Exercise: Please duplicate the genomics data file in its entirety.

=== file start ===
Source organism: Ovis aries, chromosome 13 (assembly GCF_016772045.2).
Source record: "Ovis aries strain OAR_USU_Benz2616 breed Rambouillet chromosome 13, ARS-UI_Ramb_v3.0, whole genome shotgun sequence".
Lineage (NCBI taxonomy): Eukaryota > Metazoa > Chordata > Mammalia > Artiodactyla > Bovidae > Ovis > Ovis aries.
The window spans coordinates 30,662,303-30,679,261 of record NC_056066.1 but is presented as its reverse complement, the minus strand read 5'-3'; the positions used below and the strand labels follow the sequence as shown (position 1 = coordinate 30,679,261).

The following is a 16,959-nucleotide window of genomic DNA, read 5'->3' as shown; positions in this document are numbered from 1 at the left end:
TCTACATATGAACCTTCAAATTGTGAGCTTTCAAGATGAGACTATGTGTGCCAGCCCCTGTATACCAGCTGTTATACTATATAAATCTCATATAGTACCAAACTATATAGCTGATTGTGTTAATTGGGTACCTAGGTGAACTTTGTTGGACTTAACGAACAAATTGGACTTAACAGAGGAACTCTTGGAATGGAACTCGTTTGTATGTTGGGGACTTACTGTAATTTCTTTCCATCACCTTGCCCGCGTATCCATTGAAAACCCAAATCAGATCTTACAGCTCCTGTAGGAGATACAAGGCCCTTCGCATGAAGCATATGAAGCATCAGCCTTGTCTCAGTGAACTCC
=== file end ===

Source organism: Ovis aries, chromosome 13 (assembly GCF_016772045.2).
Source record: "Ovis aries strain OAR_USU_Benz2616 breed Rambouillet chromosome 13, ARS-UI_Ramb_v3.0, whole genome shotgun sequence".
Lineage (NCBI taxonomy): Eukaryota > Metazoa > Chordata > Mammalia > Artiodactyla > Bovidae > Ovis > Ovis aries.
The window spans coordinates 30,662,303-30,679,261 of record NC_056066.1 but is presented as its reverse complement, the minus strand read 5'-3'; the positions used below and the strand labels follow the sequence as shown (position 1 = coordinate 30,679,261).

The following is a 16,959-nucleotide window of genomic DNA, read 5'->3' as shown; positions in this document are numbered from 1 at the left end:
TCTACATATGAACCTTCAAATTGTGAGCTTTCAAGATGAGACTATGTGTGCCAGCCCCTGTATACCAGCTGTTATACTATATAAATCTCATATAGTACCAAACTATATAGCTGATTGTGTTAATTGGGTACCTAGGTGAACTTTGTTGGACTTAACGAACAAATTGGACTTAACAGAGGAACTCTTGGAATGGAACTCGTTTGTATGTTGGGGACTTACTGTAATTTCTTTCCATCACCTTGCCCGCGTATCCATTGAAAACCCAAATCAGATCTTACAGCTCCTGTAGGAGATACAAGGCCCTTCGCATGAAGCATATGAAGCATCAGCCTTGTCTCAGTGAACTCC